Hardly a week goes by without yet another article appearing on the Web promising massive career and personal benefits if you simply get up earlier. The implication is that all hard-working winners are "early birds," so if you don't pop out of bed before sunrise, you're a slacker and a loser--despite the fact that many "winners" (e.g. Barack Obama, Winston Churchill, Linux-creator Linus Torvalds) are late risers.
Why can't everyone become early risers? Because the human brain and body don't work that way. Just as some people are born left-handed, some people are born with a late-hour chronotype. Unlike right/left-handedness, which is binary, chronotypes are on a bell-curved continuum with extreme ends as much as 18 hours apart.
Biologists suspect the huge variation in chronotype evolved because human tribes needed at least one person who'd be constantly "on watch" in a danger-filled world. That's why some people naturally rise at 2 a.m. which is when others (like myself) naturally become sleepy. These are the extremes; most chronotypes cluster between 6 a.m. and 9 a.m.
Again, unlike right/left handedness, you can adapt your chronotype so that you can healthfully rise as much as an hour earlier (or later). More than that, though, and your health will suffer. For example, if your chronotype wants you to rise at 9 a.m., you can adapt to rising at 8 a.m. but not at 6 a.m.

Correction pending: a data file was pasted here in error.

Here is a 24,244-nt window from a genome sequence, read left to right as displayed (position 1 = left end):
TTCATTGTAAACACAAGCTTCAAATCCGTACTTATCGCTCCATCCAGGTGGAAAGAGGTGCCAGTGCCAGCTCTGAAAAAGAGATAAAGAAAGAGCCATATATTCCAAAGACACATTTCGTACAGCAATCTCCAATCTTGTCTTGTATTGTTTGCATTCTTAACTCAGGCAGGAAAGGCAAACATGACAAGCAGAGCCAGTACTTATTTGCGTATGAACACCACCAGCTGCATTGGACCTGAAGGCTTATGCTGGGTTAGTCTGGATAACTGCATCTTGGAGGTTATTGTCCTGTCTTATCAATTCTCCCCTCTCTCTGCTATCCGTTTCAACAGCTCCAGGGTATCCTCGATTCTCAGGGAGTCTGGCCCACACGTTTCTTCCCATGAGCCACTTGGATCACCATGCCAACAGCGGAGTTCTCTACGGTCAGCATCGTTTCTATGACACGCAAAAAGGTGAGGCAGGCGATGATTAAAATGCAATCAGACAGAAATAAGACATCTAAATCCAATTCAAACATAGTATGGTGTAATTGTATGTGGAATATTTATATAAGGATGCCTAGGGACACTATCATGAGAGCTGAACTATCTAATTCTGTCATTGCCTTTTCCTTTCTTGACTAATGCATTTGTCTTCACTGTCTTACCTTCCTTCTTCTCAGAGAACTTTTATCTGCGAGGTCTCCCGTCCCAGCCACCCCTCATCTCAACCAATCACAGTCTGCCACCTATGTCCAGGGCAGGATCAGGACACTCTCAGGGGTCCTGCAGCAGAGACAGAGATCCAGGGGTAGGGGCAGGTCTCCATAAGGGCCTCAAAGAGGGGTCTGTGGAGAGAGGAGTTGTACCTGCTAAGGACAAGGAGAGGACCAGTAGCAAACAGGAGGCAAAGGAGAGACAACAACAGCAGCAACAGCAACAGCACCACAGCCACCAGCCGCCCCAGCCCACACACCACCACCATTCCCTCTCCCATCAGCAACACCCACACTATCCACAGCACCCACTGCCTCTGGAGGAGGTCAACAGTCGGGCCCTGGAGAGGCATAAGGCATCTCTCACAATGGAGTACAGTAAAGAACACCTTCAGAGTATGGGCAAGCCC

The constant need for an alarm clock is a sure sign that your chronotype is out of kilter with your schedule. This is a huge long-term health risk and over time can result in neurological disorders (i.e. brain damage), weight gain, heart disease, and an early death. Put another way, your alarm clock is slowly killing you.
That's the long-term risk. Neuroscientists have now discovered an additional significant short-term risk. According to The National Institute of Health (NIH):
"Fast compressed sequential firing of neurons during rest and early sleep have been found to replay patterns first observed in active awake experience.... Sequence replay is now considered to play a critical role in the long-term stabilization and storage of mnemonically important information."
In other words, if you're not getting enough sleep (i.e. using alarm clock to subvert your natural chronotype), you are literally scrambling your brain, making it unable to make sense of what happened the day before, remember what's important, and forget what's not important.
This is why, when you're drowsy, everything seems "weird" and out-of-joint, even if you jolt yourself awake with some caffeine. This feeling of disorientation makes most people "cranky" and disinhibits all sorts of negative behavior. A scrambled brain has trouble maintaining perspective, so that minor irritations cause major meltdowns.
And that explains a lot about why so many workplaces are full of difficult people. It turns out that six out of seven workers need an alarm clock, which means that 85 percent of workers are literally being driven a little crazy every day due to the unreasonable demand that they get to work earlier than is natural for them.
If managers and business owners want ALL their workers to be at peak performance, they should:
- Allow workers to come into work (and leave) whenever they want, within reason.
- State explicitly that being "first in and last out" won't win them any brownie points.
- Let extreme night owl chronotypes work primarily from home, where they can better manage their own sleep schedules.